“No,” she snapped. “Enjoy your trip. Leave the tools. I’m perfectly capable of hanging pictures.” Theme song: Sinatra. “My Way.” Or maybe Billy Joel’s “My Life”? Maybe she’d get crazy and not even use the level.
He held up his hands in surrender. “Okay. I’m sorry. I hate leaving right now.”
Sure you do. “Thanks for helping. And it’s fine. It’ll give me a chance to put the house in order.” She thought of Ray’s offer. “Maybe I can get some of my new neighbors to help.”
The quiet could either kill her or save her. Stan wasn’t sure which. Not that she could admit that to Richard.
After he left, she’d gone to the town co-op and selected her favorite organic vegetables—mushrooms, zucchini, red peppers, onions, carrots and tomatoes—and made roasted veggies and goat cheese for dinner. Then she opened the bottle of wine she’d picked up so she and Richard could celebrate her new home, poured a glass and decided to take advantage of her new back deck. She opened the French doors to the sunroom, which overlooked her fenced-in backyard, surrounded by full, lush trees and the faint outline of hills in the distance. She stood at the screen door and breathed it all in.
How could Richard not see the beauty of this place? The view was amazing. The air smelled cleaner than any air she’d smelled in a long time. Well, aside from the manure. And the sense of town camaraderie was apparent in just one afternoon.
Not to mention her new house. What a treasure! It made her smile from the outside in. The happy mint green color brightened up the whole street, which alternated between farmhouses, historical buildings, town offices and some older, gently worn homes. It even outshone the new construction, in her opinion. The dusty rose trim, the inviting front porch accented with latticework, the dollhouse feel. The pointed roof on the south side. The two-car garage set off the driveway, which she had big plans for. She wasn’t sure yet what the plans would be, but she’d figure it out.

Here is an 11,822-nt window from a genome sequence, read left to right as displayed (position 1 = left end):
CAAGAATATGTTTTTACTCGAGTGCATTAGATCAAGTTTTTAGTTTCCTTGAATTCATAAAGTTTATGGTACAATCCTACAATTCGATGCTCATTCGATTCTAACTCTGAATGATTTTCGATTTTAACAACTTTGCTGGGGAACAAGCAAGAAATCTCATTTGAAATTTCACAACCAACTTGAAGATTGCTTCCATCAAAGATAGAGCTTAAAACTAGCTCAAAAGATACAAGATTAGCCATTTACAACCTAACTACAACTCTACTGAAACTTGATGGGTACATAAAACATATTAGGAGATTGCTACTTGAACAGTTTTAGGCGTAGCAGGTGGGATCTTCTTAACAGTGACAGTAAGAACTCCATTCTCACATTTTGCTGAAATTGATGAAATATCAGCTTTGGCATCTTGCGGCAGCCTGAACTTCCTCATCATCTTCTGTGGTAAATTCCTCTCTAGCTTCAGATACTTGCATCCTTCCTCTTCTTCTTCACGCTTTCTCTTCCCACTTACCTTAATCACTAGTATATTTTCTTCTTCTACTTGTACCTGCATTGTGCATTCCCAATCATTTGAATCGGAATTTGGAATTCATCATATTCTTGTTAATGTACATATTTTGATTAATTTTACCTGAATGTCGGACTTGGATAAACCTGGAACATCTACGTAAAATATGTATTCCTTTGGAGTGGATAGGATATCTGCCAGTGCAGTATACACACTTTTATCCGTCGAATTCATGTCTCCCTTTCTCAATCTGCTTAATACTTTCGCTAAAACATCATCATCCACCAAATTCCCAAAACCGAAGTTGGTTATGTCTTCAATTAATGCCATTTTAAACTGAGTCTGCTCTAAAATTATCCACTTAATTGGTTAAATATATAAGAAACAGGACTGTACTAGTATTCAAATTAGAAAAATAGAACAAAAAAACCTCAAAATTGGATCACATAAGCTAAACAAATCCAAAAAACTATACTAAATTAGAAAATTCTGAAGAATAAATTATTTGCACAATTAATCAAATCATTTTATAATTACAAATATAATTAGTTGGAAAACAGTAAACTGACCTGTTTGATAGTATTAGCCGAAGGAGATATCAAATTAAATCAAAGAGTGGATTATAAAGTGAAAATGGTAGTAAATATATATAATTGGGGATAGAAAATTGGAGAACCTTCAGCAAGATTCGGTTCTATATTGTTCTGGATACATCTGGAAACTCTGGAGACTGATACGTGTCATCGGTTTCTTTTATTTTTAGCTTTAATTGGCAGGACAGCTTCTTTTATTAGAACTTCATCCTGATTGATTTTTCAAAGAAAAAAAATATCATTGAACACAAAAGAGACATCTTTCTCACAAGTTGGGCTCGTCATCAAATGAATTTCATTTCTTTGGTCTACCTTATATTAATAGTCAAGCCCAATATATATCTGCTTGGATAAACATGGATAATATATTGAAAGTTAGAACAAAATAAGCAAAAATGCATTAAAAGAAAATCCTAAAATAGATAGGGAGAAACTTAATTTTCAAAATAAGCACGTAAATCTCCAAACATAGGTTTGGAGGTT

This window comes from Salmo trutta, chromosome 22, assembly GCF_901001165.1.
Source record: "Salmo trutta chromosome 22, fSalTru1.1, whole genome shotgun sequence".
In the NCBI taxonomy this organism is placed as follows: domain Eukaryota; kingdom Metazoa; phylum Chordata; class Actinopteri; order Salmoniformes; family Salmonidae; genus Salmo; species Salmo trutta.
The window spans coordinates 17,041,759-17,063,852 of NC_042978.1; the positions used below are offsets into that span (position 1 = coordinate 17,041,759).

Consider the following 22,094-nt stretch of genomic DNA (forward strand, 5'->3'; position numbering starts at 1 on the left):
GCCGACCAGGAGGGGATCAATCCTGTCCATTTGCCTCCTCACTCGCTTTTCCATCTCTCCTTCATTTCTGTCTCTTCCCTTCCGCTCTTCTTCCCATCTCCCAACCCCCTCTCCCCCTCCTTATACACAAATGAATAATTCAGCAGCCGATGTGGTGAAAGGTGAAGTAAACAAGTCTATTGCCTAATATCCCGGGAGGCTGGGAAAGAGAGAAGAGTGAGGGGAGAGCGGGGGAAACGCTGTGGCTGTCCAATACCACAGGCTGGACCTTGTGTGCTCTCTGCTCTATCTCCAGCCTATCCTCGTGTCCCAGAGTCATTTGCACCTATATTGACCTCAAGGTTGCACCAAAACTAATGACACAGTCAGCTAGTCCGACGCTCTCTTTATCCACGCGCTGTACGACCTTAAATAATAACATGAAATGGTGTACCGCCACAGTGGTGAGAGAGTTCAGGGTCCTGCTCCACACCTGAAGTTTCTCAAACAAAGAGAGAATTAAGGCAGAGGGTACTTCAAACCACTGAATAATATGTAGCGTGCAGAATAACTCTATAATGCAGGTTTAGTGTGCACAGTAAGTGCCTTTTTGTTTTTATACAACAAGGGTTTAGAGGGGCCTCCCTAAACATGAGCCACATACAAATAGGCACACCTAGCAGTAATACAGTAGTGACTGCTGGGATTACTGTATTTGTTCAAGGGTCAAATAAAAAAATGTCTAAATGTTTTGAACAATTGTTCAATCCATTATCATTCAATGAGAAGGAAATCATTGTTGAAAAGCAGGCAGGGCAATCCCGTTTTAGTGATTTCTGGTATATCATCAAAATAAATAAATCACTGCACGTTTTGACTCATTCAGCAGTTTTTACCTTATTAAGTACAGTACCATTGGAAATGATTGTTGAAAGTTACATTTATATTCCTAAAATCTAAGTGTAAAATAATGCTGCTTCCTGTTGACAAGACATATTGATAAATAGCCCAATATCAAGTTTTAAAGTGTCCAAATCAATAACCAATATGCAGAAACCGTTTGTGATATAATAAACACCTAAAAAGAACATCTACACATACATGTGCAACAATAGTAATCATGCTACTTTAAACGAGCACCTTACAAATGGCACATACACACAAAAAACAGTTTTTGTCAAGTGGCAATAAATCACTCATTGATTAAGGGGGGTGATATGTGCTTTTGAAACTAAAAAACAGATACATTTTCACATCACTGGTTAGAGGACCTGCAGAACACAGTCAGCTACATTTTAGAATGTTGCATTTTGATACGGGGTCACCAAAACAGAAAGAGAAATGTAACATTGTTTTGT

The house had been a chance finding while accompanying her best friend on a rescue dog delivery. Nikki ran a transport group called Pets’ Last Chance, saving dogs from high-kill shelters down south and placing them with families all over the East Coast.
On that particular day Nikki had dragged her along for the ride after swearing she wouldn’t let Stan sit around moping about her job for one more day. As Stan stared morosely out the van window, thinking about all the ways her life had turned to crap, the house suddenly appeared, bold and bright and happy. Fate. Once the dog, a beagle named Seamus, had been delivered to his new home, the Realtor had taken them through. Peering around every corner into a new room had given her that delicious feeling of anticipation she hadn’t experienced in a long time.
And the rest of the house hadn’t disappointed, from the ceiling-to-floor bookshelves in the study to the narrow hallways and shining woodwork, to the large sunroom that begged for a person to curl up with a cup of coffee and a. . .